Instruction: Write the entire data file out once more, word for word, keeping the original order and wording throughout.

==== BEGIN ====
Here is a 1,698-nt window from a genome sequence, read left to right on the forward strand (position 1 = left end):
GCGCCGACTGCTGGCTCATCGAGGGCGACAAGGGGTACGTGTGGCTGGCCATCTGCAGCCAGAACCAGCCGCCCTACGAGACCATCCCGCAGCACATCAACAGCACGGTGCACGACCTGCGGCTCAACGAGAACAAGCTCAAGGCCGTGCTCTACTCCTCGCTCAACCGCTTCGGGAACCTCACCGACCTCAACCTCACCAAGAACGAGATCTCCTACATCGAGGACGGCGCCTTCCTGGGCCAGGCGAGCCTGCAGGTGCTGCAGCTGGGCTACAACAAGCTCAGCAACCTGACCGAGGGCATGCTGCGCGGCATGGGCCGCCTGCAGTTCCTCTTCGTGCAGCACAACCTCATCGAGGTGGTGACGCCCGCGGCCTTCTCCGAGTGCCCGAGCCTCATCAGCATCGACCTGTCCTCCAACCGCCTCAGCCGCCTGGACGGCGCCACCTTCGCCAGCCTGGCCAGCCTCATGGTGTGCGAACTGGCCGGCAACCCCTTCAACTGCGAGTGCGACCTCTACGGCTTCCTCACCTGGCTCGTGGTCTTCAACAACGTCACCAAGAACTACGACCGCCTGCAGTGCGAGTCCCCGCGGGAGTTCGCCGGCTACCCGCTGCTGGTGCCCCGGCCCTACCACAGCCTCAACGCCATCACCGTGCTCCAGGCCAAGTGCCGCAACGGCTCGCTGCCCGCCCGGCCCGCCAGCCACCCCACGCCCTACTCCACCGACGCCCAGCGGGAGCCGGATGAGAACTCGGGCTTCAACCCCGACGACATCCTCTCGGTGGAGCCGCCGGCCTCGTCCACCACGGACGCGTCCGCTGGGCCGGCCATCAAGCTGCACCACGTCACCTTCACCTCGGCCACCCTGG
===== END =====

Here is a 1,698-nt window from a genome sequence, read left to right on the forward strand (position 1 = left end):
GCGCCGACTGCTGGCTCATCGAGGGCGACAAGGGGTACGTGTGGCTGGCCATCTGCAGCCAGAACCAGCCGCCCTACGAGACCATCCCGCAGCACATCAACAGCACGGTGCACGACCTGCGGCTCAACGAGAACAAGCTCAAGGCCGTGCTCTACTCCTCGCTCAACCGCTTCGGGAACCTCACCGACCTCAACCTCACCAAGAACGAGATCTCCTACATCGAGGACGGCGCCTTCCTGGGCCAGGCGAGCCTGCAGGTGCTGCAGCTGGGCTACAACAAGCTCAGCAACCTGACCGAGGGCATGCTGCGCGGCATGGGCCGCCTGCAGTTCCTCTTCGTGCAGCACAACCTCATCGAGGTGGTGACGCCCGCGGCCTTCTCCGAGTGCCCGAGCCTCATCAGCATCGACCTGTCCTCCAACCGCCTCAGCCGCCTGGACGGCGCCACCTTCGCCAGCCTGGCCAGCCTCATGGTGTGCGAACTGGCCGGCAACCCCTTCAACTGCGAGTGCGACCTCTACGGCTTCCTCACCTGGCTCGTGGTCTTCAACAACGTCACCAAGAACTACGACCGCCTGCAGTGCGAGTCCCCGCGGGAGTTCGCCGGCTACCCGCTGCTGGTGCCCCGGCCCTACCACAGCCTCAACGCCATCACCGTGCTCCAGGCCAAGTGCCGCAACGGCTCGCTGCCCGCCCGGCCCGCCAGCCACCCCACGCCCTACTCCACCGACGCCCAGCGGGAGCCGGATGAGAACTCGGGCTTCAACCCCGACGACATCCTCTCGGTGGAGCCGCCGGCCTCGTCCACCACGGACGCGTCCGCTGGGCCGGCCATCAAGCTGCACCACGTCACCTTCACCTCGGCCACCCTGG